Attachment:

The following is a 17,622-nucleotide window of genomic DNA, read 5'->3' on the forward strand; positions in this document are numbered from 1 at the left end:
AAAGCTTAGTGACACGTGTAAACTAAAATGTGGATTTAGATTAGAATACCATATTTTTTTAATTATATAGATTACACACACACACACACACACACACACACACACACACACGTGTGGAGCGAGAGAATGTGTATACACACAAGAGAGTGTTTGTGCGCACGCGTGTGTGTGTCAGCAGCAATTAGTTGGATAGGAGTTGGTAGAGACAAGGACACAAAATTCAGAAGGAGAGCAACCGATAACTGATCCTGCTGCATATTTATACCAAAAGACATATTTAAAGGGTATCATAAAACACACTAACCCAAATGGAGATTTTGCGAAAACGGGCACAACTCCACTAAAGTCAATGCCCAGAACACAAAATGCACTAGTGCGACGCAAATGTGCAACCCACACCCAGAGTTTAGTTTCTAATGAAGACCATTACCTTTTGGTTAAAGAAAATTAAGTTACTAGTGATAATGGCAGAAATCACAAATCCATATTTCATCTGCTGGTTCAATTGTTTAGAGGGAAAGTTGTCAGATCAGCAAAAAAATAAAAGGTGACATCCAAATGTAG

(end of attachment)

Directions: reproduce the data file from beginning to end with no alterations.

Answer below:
The following is a 17,622-nucleotide window of genomic DNA, read 5'->3' on the forward strand; positions in this document are numbered from 1 at the left end:
AAAGCTTAGTGACACGTGTAAACTAAAATGTGGATTTAGATTAGAATACCATATTTTTTTAATTATATAGATTACACACACACACACACACACACACACACACACACACACGTGTGGAGCGAGAGAATGTGTATACACACAAGAGAGTGTTTGTGCGCACGCGTGTGTGTGTCAGCAGCAATTAGTTGGATAGGAGTTGGTAGAGACAAGGACACAAAATTCAGAAGGAGAGCAACCGATAACTGATCCTGCTGCATATTTATACCAAAAGACATATTTAAAGGGTATCATAAAACACACTAACCCAAATGGAGATTTTGCGAAAACGGGCACAACTCCACTAAAGTCAATGCCCAGAACACAAAATGCACTAGTGCGACGCAAATGTGCAACCCACACCCAGAGTTTAGTTTCTAATGAAGACCATTACCTTTTGGTTAAAGAAAATTAAGTTACTAGTGATAATGGCAGAAATCACAAATCCATATTTCATCTGCTGGTTCAATTGTTTAGAGGGAAAGTTGTCAGATCAGCAAAAAAATAAAAGGTGACATCCAAATGTAG